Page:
About 5 percent of crows will attempt to copulate with other crows that have joined the choir invisible.
Crows react really strongly to one of their own being dead—including gathering around their deceased comrades. Some experts believe that these so-called crow funerals are efforts to learn. Perhaps so they can avoid the same fate.
University of Washington researcher Kaeli Swift is one of those crow experts. When a film crew came to her campus to record these behaviors, Swift and her colleagues placed a dead crow on the grass. And they waited for the crows to show up and investigate. Just as they had done hundreds of previous times.
"The first bird came in, like they do, and I'm bracing myself for what I'm expecting to be the typical response. Which is that it alights in a tree, and it alarm calls, and then other birds come in…but instead what it does is it flies down to the ground, and it kind of walks up to the crow…but then it goes into really typical crow precopulatory posturing. Where basically they drop their wings down, and they stick their tails up, and they strut. And it just struts on over to the dead crow and jumps on top and copulates with it."
Neither Swift nor her advisor had ever heard of this behavior. So they decided to determine just how common it is by conducting a series of experiments with wild crows in Seattle. They saw that most crows don't touch their dead—they observed physical contact roughly a quarter of the time. And sexual contact occurred less than five percent of the time. The finding is in the journal Philosophical Transactions of the Royal Society B. [Kaeli Swift & John M. Marzluff. Occurrence and variability of tactile interactions between wild American crows and dead conspecifics]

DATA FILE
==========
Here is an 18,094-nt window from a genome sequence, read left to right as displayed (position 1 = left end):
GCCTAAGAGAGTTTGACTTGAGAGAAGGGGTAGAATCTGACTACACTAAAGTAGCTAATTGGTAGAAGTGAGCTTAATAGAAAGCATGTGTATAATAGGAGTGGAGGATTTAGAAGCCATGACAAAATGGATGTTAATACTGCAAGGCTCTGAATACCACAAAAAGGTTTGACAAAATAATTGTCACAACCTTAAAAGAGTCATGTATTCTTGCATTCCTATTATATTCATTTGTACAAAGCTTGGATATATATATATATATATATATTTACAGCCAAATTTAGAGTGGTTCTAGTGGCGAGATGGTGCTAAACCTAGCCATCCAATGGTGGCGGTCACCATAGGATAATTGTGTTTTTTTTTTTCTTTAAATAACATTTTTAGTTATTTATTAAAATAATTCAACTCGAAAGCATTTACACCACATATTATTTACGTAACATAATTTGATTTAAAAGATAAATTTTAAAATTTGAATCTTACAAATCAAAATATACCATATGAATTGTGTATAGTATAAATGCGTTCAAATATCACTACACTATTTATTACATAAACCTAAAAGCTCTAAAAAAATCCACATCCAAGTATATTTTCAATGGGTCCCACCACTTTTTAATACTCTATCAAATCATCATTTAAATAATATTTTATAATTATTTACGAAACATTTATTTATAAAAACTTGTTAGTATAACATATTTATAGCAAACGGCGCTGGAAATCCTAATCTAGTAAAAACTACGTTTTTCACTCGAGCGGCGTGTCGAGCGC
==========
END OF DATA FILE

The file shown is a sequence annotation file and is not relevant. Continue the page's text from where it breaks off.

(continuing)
There's a twist that may be instructive: the crows' sexual behaviors were often combined with aggressive ones—not something that usually happens during mating encounters. And this was most frequent early in the breeding season. The researchers therefore wonder if some extremely hormonal crows may be unable to suppress one set of behaviors while expressing the other.
"Maybe these birds, because of these hormonal influences, are so incredibly territorial, they're so quick to take advantage of any opportunity for an extra-pair copulation, which is something we know crows engage in…but the part about this that makes it so exciting is we were actually able to quantify how frequent this behavior is. And that's completely brand new to science in any vertebrate animal."
—Jason G. Goldman
[The above text is a transcript of this podcast.]